The film has technical finesse and strong performances.

Review Kuttrame Thandanai is an engaging crime dramaFacebook/ Trichy Movies
Features Film Review Friday, September 02, 2016 - 18:17

By Kaushik LM

“Kuttrame Thandanai” is a sea change from “Kaaka Muttai”, director Manikandan’s debut film. This time around, he dishes out an engaging crime drama.

Starring Vidharth, Aishwarya Rajesh, Pooja Devariya, Rahman, Nasser, Guru Somasundram, and Marimuthu among others, the film is very different from his first outing which revolved around a couple of underprivileged children. Manikandan has proved his versatility in picking themes without a doubt. “Kuttrame Thandanai” has already done its rounds in the film festival circuit and opens today in theatres.

The film has a murder as its central plot point and explores how a bunch of characters react to it and how their circumstances are affected by it. Vidharth plays Ravichandran, a working class man with a 'tunnel vision' problem. He gets increasingly desperate to sort this out and looks at the murder as a means to arrange the money needed for the operation. 

The film ends on a poignant note, making the audience sympathize with Ravichandran and his plight. Vidharth is generally known for his loud roles in films with rural settings like “Mynaa” and “Veeram” but here, he shows restraint and underplays the character for the most part. It is a solid opportunity for Vidharth, who is also the producer. His trim, smart makeover impresses.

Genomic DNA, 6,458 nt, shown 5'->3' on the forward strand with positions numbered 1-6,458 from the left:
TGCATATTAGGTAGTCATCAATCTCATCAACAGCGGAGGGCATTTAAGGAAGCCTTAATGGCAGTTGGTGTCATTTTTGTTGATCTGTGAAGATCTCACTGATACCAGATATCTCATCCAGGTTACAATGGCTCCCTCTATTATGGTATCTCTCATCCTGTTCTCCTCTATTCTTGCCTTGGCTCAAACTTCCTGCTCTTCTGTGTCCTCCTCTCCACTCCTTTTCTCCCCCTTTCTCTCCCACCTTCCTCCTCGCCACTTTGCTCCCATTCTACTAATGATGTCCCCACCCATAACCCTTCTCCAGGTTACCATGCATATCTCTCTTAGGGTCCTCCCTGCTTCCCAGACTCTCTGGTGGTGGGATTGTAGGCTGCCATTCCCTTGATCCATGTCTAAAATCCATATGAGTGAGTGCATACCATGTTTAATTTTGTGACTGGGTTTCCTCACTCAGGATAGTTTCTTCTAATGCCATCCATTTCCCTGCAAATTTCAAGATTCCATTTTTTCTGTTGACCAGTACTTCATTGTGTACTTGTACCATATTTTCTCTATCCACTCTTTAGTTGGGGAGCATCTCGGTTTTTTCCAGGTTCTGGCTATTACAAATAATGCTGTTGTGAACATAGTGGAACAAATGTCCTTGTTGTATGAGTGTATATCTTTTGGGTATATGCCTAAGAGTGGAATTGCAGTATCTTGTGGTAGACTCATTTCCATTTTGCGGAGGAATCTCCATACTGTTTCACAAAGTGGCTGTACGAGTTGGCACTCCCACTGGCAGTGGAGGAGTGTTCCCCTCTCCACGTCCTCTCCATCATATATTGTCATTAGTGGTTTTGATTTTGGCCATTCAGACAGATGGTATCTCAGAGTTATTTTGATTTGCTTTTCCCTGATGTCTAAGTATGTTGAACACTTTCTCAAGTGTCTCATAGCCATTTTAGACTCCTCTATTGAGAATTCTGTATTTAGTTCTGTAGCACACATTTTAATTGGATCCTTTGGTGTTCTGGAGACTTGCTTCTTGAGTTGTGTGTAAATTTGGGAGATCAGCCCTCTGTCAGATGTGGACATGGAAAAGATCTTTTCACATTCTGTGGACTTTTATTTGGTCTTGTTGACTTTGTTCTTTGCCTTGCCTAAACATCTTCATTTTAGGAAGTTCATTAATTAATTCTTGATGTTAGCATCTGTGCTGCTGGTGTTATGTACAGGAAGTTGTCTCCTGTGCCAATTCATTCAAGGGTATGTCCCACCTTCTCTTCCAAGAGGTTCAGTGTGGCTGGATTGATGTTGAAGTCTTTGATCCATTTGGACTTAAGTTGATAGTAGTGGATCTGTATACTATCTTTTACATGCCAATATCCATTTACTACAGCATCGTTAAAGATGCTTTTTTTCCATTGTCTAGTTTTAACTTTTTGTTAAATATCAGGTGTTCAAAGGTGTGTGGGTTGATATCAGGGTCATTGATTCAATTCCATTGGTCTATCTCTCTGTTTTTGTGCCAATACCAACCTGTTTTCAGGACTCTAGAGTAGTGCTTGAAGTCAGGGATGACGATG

Pooja Devariya makes a mark with her beautiful expressions. Aishwarya Rajesh takes on a bold part with grey shades and though she doesn't get much screen time, the actions of her character dictate the movie's course. Rahman, Nasser, Marimuthu and Guru play their roles with ease and Manikandan extracts good performances from his seasoned cast.

Manikandan has also handled the cinematography while the editing has been carried out by Anucharan. With a short run time of 99 minutes, the director does not waste any time on gimmicks, songs or commercial compromises. The tight screenplay displays a Western sensibility. The film may move slowly at times but it carries a progressive screenplay which will engage the audience. The plot dictates everything here and it would be a step forward for the industry if such films are accepted by the audience.

Ilayaraja’s score for the title credits is an inspired piece of work and the Maestro reminds us once again that he is indeed the master of re-recording.

As Manikandan had pointed out in pre-release interviews, “Kuttrame Thandanai” is for a serious audience which can invest its time and attention on an absorbing crime drama. The film fulfils the promise with its technical finesse and strong performances. Do watch.

 

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